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regulator has failed (diagnosis by bike electrician ) and I'm wondering if there are substitutes for the MG item and cheaper. I'll also contact Pete at Bungendore for suggestions
Yes there are, just check you have a single phase alternator (two yellow wires)then Google Guzzi Voltage Regulator. They changed later on to a three phase (three yellow wires)The V7 has a permanent magnet alternator (no rotor windings)ShindengenDucati EnergiaElectrosport
Yes KR it's a two yellow wire one. The V7III has 3 wires and a Chinese Shindengen regulator.Getting the regulator out is not easy.I know, I had to change the stator on my V7III when it quit charging, I got quite good at it.It goes to two plugs under the front of the tank and while the black 4 pin plug was easy to separate, the white/yellow (or maybe off white) one didn't want to come apart. (I was going to pinch the reg off my old Racer but couldn't get this plug apart so abandoned that idea.)Next. Getting that "quick" release fuel line off the tank is an art form. Not sure I could repeat what i did to free it.someone posted the trick on here, unplug the pumps electrics first then try to start it that bleeds off the pressure that was making the QR hard to press.Next . Getting the two plugs on the end of the regulator free is difficult. In the 45 degree triangle where the two bottom rails come up and meet the horizontal frame rails, is a plastic guard designed to stop water spraying up and it extends back on the horizontal under the tank. This makes getting the plugs down through the gap very difficult. I may take to it with a dremel and do a cutout. The technique seems to be - use a long screwdriver topush the clutch cable clear. Get the black plug through first and then use moderate force to get the big white one through.After all this (potentially expensive if you damage the QR fuel plug) it doesn't seem a great idea to repeat the performance with my good Racer just to cannabalize the regulator.Mal is currently out of action with a detached retina (and is 800kms away) but it didn't matter much, because even he says that success in getting that QR hose off is very random
Can you clarify.Thunderbikes in Perth have a Guzzi regulatorIs the MG one still liable to overcharge or charge at a higher voltage than 14.4.I'd wait for a mosfet but with freight and $conversion, and then 10% GST (import tax ), it would end up costing the same as a local MG unit.
thanks for that Kev.It's not the battery because it's a new one and i had it load tested after getting marooned at Tuena when it did go flat, but this was because there was leakage from the battery because of the faulty alternator. Instead of .08 it was .367 (I think). battery is a YUASAI don't like the idea of buying an MG regulator but it seems that I have very limited choices. Mosfet is not available here and shipping from the US is very expensive. The N......... one is available but is a three wire and requires some soldering. So today (Wed ) I went for an 80km ride and it started easily numerous times. Why it wouldn't start on Tuesday is a mystery. I am going to lift the tank and check that the relays are all seated properly. Apart from this, there seems little else to check.The regulator would be coming up from Motociclo and John (who is highly regarded in the MG fraternity) said that 15v charging is not a problem . Everything I read here suggests otherwise but as I said above, replacement choices are limited. MGs are thin on the ground here and the parts wholesaler on the Eastern seaboard (Peter Stevens) is not very intersted in stocking parts. Mario at Thunderbikes in Perth is much better.Anyway, I'm off on a 1000km round trip to the Inverally rally tomorrow so I hope there's no more issues it's actually a 2013 Special.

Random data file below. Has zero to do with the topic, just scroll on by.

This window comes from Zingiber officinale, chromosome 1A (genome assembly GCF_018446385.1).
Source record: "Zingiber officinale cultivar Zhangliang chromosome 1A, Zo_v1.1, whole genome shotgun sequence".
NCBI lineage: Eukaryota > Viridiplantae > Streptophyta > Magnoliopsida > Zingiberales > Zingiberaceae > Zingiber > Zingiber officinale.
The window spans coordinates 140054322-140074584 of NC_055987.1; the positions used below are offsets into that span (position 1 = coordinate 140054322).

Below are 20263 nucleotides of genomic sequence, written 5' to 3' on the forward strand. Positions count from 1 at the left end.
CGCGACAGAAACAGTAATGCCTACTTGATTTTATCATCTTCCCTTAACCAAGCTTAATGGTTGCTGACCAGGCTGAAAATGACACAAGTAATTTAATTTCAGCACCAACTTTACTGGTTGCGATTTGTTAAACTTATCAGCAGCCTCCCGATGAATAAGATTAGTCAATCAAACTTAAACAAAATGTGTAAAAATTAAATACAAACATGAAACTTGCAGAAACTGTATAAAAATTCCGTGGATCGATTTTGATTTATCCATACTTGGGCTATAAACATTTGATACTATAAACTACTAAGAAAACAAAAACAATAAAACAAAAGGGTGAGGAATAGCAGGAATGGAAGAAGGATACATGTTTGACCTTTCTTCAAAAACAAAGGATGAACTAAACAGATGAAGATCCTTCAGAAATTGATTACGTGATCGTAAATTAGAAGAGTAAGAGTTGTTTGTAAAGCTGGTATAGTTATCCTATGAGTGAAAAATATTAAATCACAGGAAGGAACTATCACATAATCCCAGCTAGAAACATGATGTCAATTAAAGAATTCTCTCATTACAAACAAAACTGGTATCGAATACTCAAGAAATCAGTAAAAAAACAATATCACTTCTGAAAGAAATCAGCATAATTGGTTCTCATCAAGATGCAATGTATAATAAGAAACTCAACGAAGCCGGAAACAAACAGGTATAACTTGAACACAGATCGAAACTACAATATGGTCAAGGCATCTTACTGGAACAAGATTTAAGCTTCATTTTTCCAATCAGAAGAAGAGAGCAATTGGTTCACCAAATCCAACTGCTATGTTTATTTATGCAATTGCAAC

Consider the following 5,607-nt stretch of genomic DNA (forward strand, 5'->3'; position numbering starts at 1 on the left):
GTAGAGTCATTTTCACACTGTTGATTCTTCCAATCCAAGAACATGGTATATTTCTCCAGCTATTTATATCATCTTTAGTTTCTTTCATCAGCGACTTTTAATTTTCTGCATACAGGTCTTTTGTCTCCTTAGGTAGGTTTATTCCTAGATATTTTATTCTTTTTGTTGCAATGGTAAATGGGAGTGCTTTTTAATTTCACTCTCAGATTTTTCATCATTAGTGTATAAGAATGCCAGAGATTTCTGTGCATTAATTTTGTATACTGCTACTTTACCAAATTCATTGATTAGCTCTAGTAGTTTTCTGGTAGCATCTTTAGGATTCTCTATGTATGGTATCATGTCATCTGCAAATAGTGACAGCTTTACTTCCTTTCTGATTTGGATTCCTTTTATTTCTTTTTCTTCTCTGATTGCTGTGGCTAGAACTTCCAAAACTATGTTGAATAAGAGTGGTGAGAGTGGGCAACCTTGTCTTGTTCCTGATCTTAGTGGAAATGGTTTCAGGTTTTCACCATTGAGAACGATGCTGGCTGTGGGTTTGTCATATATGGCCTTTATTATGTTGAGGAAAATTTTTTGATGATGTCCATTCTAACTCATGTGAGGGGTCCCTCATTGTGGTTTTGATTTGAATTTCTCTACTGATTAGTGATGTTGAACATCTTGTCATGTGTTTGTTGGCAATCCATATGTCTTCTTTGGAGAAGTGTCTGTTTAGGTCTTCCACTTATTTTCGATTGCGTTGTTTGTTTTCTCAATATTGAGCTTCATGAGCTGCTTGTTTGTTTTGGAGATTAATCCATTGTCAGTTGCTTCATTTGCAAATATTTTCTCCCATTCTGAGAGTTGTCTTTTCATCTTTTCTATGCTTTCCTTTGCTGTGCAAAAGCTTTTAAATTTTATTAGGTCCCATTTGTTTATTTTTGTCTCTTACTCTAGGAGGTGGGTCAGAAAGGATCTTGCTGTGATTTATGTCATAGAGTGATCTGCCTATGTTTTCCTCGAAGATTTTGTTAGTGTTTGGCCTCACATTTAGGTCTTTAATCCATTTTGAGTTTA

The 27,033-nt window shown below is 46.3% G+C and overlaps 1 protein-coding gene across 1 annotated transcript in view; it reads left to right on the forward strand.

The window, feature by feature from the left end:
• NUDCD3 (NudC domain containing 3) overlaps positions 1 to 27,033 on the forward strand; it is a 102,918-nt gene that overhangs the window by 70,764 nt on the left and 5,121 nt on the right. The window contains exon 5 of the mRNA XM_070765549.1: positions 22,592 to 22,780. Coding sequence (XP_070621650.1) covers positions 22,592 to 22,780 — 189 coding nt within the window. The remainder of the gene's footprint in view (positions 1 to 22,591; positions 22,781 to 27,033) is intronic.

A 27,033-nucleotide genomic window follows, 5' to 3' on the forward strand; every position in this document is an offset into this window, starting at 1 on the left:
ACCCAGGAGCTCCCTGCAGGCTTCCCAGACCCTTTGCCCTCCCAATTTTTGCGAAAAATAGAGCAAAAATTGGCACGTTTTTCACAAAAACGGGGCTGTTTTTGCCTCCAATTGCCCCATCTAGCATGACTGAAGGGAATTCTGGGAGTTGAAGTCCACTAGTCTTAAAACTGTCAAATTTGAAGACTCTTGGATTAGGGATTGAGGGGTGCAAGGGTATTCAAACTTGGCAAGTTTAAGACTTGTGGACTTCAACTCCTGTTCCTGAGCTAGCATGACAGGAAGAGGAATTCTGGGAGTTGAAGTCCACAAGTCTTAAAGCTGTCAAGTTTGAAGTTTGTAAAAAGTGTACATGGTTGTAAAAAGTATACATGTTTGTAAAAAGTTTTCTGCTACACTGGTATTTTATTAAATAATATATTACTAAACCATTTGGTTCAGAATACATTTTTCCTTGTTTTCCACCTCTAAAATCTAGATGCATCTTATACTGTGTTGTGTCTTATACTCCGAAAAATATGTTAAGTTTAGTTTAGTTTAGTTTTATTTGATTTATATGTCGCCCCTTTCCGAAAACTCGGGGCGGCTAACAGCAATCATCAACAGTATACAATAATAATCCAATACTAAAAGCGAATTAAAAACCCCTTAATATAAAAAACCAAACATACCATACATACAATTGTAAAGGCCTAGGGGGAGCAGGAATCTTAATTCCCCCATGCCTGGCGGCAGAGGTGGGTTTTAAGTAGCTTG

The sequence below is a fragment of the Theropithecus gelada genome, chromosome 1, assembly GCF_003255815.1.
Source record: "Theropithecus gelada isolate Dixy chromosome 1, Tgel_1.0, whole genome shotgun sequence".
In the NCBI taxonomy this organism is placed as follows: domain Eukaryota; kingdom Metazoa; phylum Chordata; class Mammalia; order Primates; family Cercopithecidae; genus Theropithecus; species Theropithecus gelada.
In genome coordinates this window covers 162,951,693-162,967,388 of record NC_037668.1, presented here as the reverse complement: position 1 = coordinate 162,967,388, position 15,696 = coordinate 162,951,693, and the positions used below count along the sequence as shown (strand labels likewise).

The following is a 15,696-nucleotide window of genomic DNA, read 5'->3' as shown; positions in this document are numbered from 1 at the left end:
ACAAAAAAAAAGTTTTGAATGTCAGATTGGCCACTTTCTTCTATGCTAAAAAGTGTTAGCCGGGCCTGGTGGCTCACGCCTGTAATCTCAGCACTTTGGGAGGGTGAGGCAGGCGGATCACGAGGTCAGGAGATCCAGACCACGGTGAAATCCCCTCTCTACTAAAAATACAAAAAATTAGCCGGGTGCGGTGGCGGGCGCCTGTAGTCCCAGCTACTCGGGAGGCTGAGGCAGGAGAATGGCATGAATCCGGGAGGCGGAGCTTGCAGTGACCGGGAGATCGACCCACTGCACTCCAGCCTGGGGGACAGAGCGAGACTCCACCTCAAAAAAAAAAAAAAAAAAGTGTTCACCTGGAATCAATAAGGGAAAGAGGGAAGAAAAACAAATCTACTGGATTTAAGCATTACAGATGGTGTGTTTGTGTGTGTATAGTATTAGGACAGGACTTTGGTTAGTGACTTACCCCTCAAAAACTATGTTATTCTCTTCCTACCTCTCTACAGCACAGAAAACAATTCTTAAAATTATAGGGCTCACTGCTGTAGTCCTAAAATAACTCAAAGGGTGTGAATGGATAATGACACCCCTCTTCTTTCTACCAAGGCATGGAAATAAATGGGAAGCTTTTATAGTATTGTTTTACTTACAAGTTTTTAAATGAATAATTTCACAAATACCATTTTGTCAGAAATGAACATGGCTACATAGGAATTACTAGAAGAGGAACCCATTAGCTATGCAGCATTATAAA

Voltage on battery poles with engine speed always between 3000 - 5000 RPM· Start the engine, after about one minute of operating bring the speed to 3000-5000 RPM,then measure with a tester the voltage at the battery poles that must always be between13V and 15V. Otherwise, if the correct operation of the alternator has already been checked,replace the alternator.
So would a North American spec, 2014 V7 (racer) have these voltage regular issues as well or was it relegated to the first year of the single throttle body bikes (2013 in North America).If the 2014 potentially has this issue, is there an easy way to check? I do have a multimeter. I have no clue how to use it or what I'm checking for.ThanksJames
Yes many did.Checking is easy. Connect the meter to the battery, start and warm the motor. Check DC voltage at the battery with the motor running at speed (4000-6000 rpm).You want it to be 15V or less. You really prefer less. 14-.14.5v is perfect.
Just checked mine. At the battery, using a cheap multimeter, during idle it's between 14.3 and 14.6 as it wouldn't stay stead on one number. At a fairly steady 3,000 rpm it's 15.3 and held there and stayed at 15.3 up to 4,000 rpm. I didn't go higher than 4,000 rpm as it was pretty loud and my wife was on a work call in the house. If this bike is being used for short trips (15km at a time at most) is this something I'll need address right away or is the sense or urgency more if you are taking long highway trips?Any thoughts on replacing it with a factory Guzzi part or is the aftermarket the only way to go?For what it's worth, I don't mind having to replace batteries every few years if this is going to be the only issue. If we are talking about blowing up ECU's (like I've read on other forums), then it's more a concern for me.Has anyone used this one?https://rmstator.com/en_us/mosfet-voltage-regulator-rectifier-for-moto-guzzi-california-vintage-1100-nevada-750-v7-special-750-2006-2014Is it a direct bolt in with no snipping of plugs, crimping/soldering or fabrication of baseplates to make it fit?James
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